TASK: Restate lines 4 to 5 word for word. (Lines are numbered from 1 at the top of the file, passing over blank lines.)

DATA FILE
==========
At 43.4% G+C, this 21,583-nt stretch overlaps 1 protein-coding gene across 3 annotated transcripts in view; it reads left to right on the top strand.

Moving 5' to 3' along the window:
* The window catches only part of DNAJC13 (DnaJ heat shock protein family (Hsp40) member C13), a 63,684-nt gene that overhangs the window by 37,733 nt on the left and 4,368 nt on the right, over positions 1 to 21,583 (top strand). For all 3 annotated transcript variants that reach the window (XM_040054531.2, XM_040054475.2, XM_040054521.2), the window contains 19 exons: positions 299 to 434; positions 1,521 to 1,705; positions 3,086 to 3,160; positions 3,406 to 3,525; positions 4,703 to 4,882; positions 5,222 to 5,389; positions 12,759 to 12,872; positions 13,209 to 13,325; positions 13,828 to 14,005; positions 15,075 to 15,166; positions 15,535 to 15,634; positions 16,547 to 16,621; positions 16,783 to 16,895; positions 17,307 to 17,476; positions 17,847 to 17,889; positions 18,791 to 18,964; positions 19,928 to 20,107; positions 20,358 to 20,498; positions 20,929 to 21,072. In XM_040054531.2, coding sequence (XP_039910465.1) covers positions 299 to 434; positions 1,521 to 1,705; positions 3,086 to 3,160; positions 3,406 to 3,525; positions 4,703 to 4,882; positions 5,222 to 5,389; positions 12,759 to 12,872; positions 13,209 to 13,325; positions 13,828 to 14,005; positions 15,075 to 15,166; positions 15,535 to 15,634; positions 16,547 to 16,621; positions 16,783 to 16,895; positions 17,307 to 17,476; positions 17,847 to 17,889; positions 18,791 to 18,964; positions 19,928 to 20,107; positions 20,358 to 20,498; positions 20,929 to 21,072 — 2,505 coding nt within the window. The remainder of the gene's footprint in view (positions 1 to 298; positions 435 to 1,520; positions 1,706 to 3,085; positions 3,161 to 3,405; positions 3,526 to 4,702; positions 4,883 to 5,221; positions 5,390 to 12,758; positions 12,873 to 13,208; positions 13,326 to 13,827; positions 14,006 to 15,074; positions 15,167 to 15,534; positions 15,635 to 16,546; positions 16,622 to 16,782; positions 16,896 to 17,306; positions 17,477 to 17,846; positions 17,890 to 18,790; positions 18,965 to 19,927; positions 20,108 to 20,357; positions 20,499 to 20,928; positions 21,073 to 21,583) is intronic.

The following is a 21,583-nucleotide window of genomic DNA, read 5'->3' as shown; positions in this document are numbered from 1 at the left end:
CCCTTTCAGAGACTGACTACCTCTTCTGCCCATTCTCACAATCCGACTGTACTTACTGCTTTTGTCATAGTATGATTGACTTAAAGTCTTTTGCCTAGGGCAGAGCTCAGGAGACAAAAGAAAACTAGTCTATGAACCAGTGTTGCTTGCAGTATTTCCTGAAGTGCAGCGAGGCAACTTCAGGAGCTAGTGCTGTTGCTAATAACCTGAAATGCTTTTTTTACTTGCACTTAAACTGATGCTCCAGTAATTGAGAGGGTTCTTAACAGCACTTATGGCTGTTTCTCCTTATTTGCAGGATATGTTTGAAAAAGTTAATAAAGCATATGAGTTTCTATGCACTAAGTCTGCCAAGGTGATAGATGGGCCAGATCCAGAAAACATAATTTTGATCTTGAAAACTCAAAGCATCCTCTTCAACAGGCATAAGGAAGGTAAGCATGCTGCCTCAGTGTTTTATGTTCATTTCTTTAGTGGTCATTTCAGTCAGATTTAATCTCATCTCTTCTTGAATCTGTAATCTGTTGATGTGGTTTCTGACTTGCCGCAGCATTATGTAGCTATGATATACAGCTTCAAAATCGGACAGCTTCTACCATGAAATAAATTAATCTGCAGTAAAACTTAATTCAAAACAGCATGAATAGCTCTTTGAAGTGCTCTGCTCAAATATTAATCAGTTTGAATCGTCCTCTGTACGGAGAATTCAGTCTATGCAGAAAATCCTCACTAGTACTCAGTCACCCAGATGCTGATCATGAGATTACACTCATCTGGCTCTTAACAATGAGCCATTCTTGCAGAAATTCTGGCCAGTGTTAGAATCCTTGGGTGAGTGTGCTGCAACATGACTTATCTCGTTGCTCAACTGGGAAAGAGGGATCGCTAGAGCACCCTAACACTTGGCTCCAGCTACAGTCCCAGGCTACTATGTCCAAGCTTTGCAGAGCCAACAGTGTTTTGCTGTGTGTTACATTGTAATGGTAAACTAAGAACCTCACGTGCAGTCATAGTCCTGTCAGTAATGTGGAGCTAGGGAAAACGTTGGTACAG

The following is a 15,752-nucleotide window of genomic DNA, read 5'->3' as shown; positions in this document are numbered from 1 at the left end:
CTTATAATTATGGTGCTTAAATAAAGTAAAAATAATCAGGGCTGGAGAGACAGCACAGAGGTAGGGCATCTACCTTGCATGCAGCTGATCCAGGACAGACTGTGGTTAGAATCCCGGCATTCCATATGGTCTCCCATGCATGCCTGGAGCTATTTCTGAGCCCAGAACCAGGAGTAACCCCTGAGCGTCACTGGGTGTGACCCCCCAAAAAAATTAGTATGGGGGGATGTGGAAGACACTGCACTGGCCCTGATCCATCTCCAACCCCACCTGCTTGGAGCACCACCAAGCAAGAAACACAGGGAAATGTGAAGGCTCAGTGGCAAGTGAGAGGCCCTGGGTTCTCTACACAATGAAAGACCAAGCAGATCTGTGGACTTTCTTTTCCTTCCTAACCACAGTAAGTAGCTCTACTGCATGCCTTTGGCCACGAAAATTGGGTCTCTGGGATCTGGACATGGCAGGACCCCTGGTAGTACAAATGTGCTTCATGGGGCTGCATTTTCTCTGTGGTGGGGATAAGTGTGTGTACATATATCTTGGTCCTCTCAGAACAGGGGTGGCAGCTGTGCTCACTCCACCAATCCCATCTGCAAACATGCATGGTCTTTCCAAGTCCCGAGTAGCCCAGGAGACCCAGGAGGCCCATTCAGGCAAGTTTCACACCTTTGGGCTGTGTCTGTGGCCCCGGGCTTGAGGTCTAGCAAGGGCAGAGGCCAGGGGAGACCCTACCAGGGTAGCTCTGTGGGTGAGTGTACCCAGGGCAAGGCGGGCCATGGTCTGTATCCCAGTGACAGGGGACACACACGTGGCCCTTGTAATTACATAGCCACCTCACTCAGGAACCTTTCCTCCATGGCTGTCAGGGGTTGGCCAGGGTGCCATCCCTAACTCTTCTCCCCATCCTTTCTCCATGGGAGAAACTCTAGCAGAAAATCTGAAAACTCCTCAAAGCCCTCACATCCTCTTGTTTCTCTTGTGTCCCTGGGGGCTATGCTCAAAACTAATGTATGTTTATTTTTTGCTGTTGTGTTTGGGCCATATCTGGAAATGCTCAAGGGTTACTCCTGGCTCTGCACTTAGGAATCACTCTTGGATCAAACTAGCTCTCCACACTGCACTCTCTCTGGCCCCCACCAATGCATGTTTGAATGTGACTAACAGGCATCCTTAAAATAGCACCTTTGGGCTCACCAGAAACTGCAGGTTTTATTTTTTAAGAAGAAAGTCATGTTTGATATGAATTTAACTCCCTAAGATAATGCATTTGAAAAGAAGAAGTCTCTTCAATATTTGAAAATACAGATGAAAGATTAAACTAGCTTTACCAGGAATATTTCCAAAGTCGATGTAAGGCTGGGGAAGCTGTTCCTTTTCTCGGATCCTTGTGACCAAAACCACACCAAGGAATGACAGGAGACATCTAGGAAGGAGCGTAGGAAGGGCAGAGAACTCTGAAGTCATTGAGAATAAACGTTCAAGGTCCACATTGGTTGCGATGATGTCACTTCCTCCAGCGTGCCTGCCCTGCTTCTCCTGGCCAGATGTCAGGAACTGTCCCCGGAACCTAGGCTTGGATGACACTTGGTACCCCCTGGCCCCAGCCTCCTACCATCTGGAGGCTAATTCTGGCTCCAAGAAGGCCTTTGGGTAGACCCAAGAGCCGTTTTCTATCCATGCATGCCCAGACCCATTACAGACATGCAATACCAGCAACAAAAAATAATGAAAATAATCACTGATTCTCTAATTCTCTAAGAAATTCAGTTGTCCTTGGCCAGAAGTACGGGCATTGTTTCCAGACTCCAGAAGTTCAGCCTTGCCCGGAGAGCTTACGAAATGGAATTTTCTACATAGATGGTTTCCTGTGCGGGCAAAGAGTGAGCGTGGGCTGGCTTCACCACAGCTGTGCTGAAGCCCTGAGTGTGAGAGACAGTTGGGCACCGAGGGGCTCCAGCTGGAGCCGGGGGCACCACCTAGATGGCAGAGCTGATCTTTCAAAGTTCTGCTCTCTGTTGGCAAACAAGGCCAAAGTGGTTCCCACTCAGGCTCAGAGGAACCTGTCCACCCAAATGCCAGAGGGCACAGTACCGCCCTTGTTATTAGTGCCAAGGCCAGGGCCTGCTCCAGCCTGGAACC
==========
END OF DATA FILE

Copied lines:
The following is a 21,583-nucleotide window of genomic DNA, read 5'->3' as shown; positions in this document are numbered from 1 at the left end:
CCCTTTCAGAGACTGACTACCTCTTCTGCCCATTCTCACAATCCGACTGTACTTACTGCTTTTGTCATAGTATGATTGACTTAAAGTCTTTTGCCTAGGGCAGAGCTCAGGAGACAAAAGAAAACTAGTCTATGAACCAGTGTTGCTTGCAGTATTTCCTGAAGTGCAGCGAGGCAACTTCAGGAGCTAGTGCTGTTGCTAATAACCTGAAATGCTTTTTTTACTTGCACTTAAACTGATGCTCCAGTAATTGAGAGGGTTCTTAACAGCACTTATGGCTGTTTCTCCTTATTTGCAGGATATGTTTGAAAAAGTTAATAAAGCATATGAGTTTCTATGCACTAAGTCTGCCAAGGTGATAGATGGGCCAGATCCAGAAAACATAATTTTGATCTTGAAAACTCAAAGCATCCTCTTCAACAGGCATAAGGAAGGTAAGCATGCTGCCTCAGTGTTTTATGTTCATTTCTTTAGTGGTCATTTCAGTCAGATTTAATCTCATCTCTTCTTGAATCTGTAATCTGTTGATGTGGTTTCTGACTTGCCGCAGCATTATGTAGCTATGATATACAGCTTCAAAATCGGACAGCTTCTACCATGAAATAAATTAATCTGCAGTAAAACTTAATTCAAAACAGCATGAATAGCTCTTTGAAGTGCTCTGCTCAAATATTAATCAGTTTGAATCGTCCTCTGTACGGAGAATTCAGTCTATGCAGAAAATCCTCACTAGTACTCAGTCACCCAGATGCTGATCATGAGATTACACTCATCTGGCTCTTAACAATGAGCCATTCTTGCAGAAATTCTGGCCAGTGTTAGAATCCTTGGGTGAGTGTGCTGCAACATGACTTATCTCGTTGCTCAACTGGGAAAGAGGGATCGCTAGAGCACCCTAACACTTGGCTCCAGCTACAGTCCCAGGCTACTATGTCCAAGCTTTGCAGAGCCAACAGTGTTTTGCTGTGTGTTACATTGTAATGGTAAACTAAGAACCTCACGTGCAGTCATAGTCCTGTCAGTAATGTGGAGCTAGGGAAAACGTTGGTACAG